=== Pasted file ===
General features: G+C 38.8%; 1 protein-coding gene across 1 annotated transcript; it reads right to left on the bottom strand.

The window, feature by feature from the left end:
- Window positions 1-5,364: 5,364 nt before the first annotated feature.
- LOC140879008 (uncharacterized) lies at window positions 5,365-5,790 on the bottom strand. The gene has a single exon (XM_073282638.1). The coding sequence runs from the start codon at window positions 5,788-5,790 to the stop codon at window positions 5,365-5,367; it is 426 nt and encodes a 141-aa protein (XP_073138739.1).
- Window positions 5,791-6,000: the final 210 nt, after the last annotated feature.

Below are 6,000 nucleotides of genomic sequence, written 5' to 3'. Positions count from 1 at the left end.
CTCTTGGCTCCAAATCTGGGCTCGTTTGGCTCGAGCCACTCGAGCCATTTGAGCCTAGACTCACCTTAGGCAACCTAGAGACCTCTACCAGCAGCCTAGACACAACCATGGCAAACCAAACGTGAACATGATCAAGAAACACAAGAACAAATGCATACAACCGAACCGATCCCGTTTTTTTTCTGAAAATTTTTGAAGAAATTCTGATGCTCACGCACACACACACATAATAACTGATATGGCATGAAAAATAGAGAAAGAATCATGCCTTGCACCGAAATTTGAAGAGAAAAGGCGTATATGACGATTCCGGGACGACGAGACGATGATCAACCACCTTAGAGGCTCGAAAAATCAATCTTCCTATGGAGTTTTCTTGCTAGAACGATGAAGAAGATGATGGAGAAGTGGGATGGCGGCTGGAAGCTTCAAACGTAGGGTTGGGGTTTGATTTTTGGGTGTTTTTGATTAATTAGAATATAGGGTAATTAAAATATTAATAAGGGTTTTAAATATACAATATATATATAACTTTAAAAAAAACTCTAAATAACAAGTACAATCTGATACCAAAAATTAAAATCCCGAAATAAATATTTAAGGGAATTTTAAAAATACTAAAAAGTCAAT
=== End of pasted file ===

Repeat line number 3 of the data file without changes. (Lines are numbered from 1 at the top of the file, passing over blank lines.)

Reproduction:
- Window positions 1-5,364: 5,364 nt before the first annotated feature.